POG (person other than grunt/permanently on the ground), REMF (rear echelon mother f*&%er), FOBbit, non-com, leg, nonner, all used to describe non-combat arms service members. Combat arms personnel are often seen on social media talking down to “POGs”, defaulting to how their service somehow is less notable, dangerous or valorous than that of service members serving in combat arms positions.
However, is this negative rhetoric warranted? Are “POGs” somehow lesser in their service than that of combat arms personnel? We say no, and here is why:
- It’s usually about right time and right place, not right MOS- When I entered into service, I started out as a non-combat SF support soldier. Upon return from basic training, advance training and airborne school I went to Special Forces Selection and soon after the Special Forces Qualification Course. While in the course I ran into a buddy at a bar who attended basic training with me and later went on to be a JAG paralegal specialist. At the time (2005), he had already deployed three times to Iraq and had received two purple hearts for wounds sustained in combat operations. There I was, on my way to the supposed tip of the spear and this “POG” had already conducted three combat deployments and seen sustained combat operations. The reality is he had been at the right place at the right time, resulting in him having to conduct the job of an infantryman. Today there are actual Special Forces soldiers who have spent 7-10 years in an active duty Special Forces unit who have yet to see a combat deployment. It’s just how the cards are dealt.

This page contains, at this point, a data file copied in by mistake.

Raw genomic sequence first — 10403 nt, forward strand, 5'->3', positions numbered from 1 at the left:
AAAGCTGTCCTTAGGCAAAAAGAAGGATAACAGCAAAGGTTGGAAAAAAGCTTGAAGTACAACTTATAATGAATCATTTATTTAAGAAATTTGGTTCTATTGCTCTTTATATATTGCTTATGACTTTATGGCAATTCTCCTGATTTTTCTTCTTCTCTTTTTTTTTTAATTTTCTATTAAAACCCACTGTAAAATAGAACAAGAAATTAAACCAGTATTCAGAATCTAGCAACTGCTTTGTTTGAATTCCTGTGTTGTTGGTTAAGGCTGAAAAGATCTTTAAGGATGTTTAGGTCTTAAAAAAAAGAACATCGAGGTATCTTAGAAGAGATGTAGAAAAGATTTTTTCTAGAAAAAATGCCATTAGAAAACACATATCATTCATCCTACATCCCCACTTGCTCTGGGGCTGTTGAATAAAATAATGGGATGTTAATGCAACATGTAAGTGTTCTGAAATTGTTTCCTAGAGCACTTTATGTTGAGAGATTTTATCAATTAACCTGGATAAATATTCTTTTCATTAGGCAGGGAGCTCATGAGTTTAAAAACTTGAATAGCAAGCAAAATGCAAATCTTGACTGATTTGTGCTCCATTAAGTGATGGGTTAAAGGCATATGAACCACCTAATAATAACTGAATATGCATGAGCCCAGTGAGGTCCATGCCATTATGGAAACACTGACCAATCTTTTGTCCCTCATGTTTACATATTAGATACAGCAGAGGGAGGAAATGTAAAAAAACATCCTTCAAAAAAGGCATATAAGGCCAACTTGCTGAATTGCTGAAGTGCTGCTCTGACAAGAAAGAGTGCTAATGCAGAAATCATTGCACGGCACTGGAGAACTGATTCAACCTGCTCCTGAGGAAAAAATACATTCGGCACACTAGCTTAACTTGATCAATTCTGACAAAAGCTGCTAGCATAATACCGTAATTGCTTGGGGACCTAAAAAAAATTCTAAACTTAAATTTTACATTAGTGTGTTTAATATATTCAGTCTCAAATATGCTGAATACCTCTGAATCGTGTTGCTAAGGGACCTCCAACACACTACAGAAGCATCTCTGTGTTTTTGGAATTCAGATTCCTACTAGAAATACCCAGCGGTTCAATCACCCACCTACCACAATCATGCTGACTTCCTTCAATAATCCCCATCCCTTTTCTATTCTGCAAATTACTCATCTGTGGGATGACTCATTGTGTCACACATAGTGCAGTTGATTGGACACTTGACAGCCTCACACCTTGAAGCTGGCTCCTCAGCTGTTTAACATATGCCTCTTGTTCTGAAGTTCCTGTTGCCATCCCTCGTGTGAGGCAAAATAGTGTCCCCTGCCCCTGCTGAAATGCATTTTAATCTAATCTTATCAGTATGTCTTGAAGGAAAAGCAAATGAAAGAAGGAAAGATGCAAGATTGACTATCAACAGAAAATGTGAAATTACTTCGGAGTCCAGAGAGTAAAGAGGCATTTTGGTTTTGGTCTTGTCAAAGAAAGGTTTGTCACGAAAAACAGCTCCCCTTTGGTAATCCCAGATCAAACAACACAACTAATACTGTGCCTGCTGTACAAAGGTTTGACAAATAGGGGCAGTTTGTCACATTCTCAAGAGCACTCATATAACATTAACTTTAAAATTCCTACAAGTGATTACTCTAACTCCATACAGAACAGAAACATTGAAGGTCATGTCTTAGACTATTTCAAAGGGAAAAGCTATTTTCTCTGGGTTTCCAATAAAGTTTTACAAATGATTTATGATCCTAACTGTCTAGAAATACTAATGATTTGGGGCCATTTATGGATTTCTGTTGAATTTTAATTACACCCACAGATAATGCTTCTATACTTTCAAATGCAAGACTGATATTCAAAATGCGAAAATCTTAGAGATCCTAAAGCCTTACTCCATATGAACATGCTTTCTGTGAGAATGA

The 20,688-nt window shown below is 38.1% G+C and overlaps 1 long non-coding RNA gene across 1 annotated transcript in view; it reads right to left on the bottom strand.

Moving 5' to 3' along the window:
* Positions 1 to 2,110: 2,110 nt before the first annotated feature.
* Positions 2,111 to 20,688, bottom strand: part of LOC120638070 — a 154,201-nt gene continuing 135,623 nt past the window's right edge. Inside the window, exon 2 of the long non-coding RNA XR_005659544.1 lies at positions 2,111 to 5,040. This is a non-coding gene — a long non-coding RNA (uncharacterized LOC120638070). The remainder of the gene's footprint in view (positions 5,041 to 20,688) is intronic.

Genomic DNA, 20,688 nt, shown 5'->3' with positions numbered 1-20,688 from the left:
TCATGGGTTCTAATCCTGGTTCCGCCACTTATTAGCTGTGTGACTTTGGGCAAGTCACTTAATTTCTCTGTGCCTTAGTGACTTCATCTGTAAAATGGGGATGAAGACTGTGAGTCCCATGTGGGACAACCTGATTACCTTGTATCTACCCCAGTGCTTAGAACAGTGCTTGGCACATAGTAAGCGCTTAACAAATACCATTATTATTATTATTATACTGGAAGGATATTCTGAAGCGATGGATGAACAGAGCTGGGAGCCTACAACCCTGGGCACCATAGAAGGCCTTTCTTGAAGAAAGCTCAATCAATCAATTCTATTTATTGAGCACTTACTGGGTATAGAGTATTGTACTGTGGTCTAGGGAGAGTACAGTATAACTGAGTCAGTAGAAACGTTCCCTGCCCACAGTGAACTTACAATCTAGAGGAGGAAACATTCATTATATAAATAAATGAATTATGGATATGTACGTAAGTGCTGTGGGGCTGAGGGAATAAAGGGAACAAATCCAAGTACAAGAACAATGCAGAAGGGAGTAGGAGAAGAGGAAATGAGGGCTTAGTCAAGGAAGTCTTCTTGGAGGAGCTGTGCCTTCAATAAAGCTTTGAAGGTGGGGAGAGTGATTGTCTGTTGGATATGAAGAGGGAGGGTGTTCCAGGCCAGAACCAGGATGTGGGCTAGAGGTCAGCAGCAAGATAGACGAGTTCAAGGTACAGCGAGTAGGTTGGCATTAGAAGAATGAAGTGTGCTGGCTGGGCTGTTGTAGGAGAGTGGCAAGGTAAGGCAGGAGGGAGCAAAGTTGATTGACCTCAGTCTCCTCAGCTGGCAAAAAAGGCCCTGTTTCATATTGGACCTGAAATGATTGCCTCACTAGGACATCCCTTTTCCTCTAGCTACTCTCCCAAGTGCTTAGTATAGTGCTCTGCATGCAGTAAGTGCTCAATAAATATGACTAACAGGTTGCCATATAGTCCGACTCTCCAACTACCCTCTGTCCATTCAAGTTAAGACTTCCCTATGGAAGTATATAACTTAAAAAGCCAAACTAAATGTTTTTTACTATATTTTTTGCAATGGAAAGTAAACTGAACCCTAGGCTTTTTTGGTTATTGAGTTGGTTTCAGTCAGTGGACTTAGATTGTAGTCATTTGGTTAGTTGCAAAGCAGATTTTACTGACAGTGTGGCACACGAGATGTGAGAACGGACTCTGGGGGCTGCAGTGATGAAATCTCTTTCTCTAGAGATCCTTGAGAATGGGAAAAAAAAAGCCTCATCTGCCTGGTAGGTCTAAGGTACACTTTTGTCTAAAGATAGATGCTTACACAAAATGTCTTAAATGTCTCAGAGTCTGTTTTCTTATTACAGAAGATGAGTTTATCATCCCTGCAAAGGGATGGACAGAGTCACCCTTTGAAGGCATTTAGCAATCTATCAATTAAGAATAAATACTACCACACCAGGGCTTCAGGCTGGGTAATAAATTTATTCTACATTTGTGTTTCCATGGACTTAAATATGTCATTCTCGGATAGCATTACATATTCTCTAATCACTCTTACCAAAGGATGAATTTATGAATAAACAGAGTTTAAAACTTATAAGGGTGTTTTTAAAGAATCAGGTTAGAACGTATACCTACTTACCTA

- They still endure the hardship of war- The reality is “POGs” who deploy to combat zones still say goodbye to their loved ones, go through divorces, miss childbirths, become casualties, burry their friends and endure all of the other hardships associated with war. Just because they aren’t infantry doesn’t mean they don’t somehow skip out on war.
- They are necessary for our military to operate- That’s right, without “POGs” our military would cease to operate. Pay, logistics, transportation and every other aspect of a fully functioning military are thanks to “POGs”.
In the end, if you signed your life over to uncle sam then your service is more than appreciated. While service members in combat arms positions do tend to see more combat than that of support personnel, it does not mean that they are somehow lesser in service or sacrifice. Typically the ones who will say otherwise are those who never served in combat or have experienced what/how support personnel contribute to the fight. If you’re a combat arms service member reading this post and are systematically losing your mind over our statements, ask yourself; would you be willing to tell a gold star mother of a fallen support soldier that her son’s/daughter’s service was somehow less important, dangerous or relevant than your own?